Wednesday, April 20, 2011
This old house
Built way back from the road - it must have been constructed by Scots who moved to this country back in the 1800s. You can see farms formerly owned by them with the houses and barns constructed in the centre of the property. This meant they didn't have to cross so much land to reach the edges - more efficient.
But notice the bluey-purple in the background?
There are patches of it all around the homestead.
Nevertheless, they make a carpet of blue and are simply glorious, particularly in the sun.
When I first came upon this spot, walking the dogs of course, I couldn't believe it. Someone had taken the time many years ago, to plant a beautiful garden.
The property was sold I guess. Certainly the house was abandoned - I see way too many houses and barns abandoned reminding me that small family farming is a difficult way to eke out a living.
But nature has preserved the memory of the family that lived here in the remnants of a garden. It's gone wild and spread beyond its borders, but still enchants to this day. The day lilies too remain, and though just inches out of the ground now, in a month or two will offer their gorgeous orange cups to the sun.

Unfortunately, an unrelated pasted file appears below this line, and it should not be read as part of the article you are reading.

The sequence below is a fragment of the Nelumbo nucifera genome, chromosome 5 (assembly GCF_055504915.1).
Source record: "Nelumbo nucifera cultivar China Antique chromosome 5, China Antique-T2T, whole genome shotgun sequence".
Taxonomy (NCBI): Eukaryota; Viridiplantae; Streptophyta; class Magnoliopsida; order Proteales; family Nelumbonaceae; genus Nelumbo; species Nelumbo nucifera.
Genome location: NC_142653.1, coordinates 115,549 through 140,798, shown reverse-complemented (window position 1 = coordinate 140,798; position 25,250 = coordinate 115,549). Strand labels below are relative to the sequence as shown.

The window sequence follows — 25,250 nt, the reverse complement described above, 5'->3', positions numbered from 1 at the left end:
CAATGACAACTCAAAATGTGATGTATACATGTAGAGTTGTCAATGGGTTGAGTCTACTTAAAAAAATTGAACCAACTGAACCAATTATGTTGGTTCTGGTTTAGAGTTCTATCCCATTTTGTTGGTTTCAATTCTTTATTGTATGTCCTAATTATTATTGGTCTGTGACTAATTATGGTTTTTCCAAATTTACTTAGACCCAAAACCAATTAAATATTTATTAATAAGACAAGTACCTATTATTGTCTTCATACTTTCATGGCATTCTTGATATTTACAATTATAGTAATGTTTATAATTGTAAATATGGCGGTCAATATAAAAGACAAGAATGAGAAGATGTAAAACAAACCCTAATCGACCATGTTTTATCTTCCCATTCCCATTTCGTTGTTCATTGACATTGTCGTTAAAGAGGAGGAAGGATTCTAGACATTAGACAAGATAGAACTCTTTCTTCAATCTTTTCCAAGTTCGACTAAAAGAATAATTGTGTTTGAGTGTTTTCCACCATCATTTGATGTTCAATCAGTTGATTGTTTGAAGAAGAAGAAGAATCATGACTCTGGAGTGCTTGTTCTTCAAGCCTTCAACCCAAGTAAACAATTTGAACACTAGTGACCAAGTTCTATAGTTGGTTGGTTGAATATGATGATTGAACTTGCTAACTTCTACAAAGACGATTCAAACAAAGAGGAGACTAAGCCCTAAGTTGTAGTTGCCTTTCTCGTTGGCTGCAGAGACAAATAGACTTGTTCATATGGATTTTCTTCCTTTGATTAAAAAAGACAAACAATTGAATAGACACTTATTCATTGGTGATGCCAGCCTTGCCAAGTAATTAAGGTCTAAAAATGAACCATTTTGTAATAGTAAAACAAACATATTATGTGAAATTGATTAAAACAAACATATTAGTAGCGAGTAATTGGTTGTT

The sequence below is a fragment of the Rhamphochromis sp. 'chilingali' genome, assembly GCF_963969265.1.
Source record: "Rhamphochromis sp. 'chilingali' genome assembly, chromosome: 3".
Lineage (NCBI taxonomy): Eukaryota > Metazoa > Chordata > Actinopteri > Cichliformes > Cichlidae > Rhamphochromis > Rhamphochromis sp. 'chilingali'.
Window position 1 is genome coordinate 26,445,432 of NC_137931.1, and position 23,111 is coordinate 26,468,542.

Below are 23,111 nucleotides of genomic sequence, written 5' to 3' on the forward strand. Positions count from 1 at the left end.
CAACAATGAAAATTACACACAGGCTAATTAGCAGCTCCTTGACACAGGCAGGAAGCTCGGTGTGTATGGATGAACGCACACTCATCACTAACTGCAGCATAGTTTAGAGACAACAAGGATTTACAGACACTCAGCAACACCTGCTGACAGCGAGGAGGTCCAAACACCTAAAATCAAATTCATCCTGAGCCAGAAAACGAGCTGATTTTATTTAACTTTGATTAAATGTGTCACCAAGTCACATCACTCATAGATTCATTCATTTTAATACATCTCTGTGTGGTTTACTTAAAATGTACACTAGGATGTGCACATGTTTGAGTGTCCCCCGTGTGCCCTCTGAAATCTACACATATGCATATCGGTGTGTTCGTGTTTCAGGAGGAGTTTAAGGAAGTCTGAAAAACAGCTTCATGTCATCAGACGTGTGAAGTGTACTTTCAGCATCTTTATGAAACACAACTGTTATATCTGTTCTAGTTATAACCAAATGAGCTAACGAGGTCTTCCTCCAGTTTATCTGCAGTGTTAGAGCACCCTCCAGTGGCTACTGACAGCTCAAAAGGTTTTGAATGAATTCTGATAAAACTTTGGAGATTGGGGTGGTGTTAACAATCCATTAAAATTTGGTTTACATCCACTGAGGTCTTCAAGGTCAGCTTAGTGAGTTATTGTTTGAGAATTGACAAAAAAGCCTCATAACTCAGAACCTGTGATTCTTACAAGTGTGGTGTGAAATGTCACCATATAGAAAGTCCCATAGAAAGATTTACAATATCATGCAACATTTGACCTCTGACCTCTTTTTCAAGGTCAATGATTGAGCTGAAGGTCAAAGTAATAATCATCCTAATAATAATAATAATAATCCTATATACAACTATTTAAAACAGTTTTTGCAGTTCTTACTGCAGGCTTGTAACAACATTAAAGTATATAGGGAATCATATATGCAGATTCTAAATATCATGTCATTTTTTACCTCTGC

Poignant. Missing what has been lost.
That's how I often feel when I see an abandoned house, barn or secret garden such as this. I wonder what it was like to live in this rugged country when there was a home built here, with a fire in an old iron cook stove sending smoke up the brick chimney and warming the small house.
The various histories in the world, big and small, but often the most intimate and smallest - such as the story of the family who lived on this property once upon a time - intrigue me and let me drift to a simpler time.
May your day be filled with gardens, dreams and wonderful memories.